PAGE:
Thursday, October 11, 2018

Profits exported to avoid tax

Cadbury  paid no corporation tax in Britain last year, despite reporting profit of more than £185m. In fact, it received a tax credit of £320,000.

The company recorded a 740 per cent jump in profit for the year to 31 December, with turnover rising to £1.66bn from £1.65bn.  A dividend of £247m was paid to its immediate owner, Kraft Foods Schweiz Holdings, which is incorporated in Switzerland.

Mondelez International’s 48 British subsidiaries paid a combined total of £5.9m in corporation tax last year on profits of £1.3bn. Cadbury was bought by Mondelez parent company Kraft in 2010. The takeover was controversial at the time, with staff fearing job cuts - concerns borne out by Kraft’s decision to close the company’s Somerdale factory. Meanwhile, having initially vowed that it would honour the chocolate maker’s commitment to Fairtrade sourcing, Kraft later reneged on that pledge.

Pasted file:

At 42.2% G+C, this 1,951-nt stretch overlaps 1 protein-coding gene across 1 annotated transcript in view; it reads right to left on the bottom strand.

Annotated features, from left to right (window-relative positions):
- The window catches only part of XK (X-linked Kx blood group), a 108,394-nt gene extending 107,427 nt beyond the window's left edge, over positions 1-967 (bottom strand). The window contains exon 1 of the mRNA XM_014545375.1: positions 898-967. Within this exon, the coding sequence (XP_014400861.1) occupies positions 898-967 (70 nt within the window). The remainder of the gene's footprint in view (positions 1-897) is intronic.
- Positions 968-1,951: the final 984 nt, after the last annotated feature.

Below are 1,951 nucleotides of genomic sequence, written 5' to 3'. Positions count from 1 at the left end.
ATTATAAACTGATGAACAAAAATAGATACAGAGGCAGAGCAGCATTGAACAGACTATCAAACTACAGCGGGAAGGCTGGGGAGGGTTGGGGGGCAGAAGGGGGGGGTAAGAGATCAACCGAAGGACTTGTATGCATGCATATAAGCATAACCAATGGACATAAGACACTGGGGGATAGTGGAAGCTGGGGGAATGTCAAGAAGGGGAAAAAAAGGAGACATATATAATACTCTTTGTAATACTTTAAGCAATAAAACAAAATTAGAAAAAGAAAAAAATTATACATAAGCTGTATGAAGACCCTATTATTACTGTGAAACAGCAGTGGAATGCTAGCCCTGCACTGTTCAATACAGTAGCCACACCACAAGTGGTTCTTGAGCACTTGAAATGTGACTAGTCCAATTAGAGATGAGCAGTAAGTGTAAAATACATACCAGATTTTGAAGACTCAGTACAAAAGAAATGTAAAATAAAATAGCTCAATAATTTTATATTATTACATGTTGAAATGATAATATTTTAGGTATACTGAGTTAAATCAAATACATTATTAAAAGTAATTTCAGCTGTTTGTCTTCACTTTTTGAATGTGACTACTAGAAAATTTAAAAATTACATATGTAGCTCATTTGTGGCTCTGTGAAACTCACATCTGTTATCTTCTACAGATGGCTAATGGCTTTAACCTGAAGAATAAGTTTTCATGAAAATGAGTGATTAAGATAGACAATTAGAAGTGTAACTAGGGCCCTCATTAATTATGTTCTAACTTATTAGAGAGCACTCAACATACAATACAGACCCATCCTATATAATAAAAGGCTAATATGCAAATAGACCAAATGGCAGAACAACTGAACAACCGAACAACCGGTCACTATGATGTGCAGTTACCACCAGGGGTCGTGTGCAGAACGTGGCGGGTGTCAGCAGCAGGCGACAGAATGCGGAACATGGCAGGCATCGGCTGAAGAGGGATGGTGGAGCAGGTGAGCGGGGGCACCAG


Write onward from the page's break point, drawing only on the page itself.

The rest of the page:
Alex Cobham, chief executive of the Tax Justice Network, said Mondelez had carried out “a piece of financial engineering that is very sad given Cadbury’s long history of working to generate value in the communities where they work. Mondelez are stripping value out, by siphoning off taxable profits from the UK through large intra-group dividend payments. It is a problem with international tax rules.”

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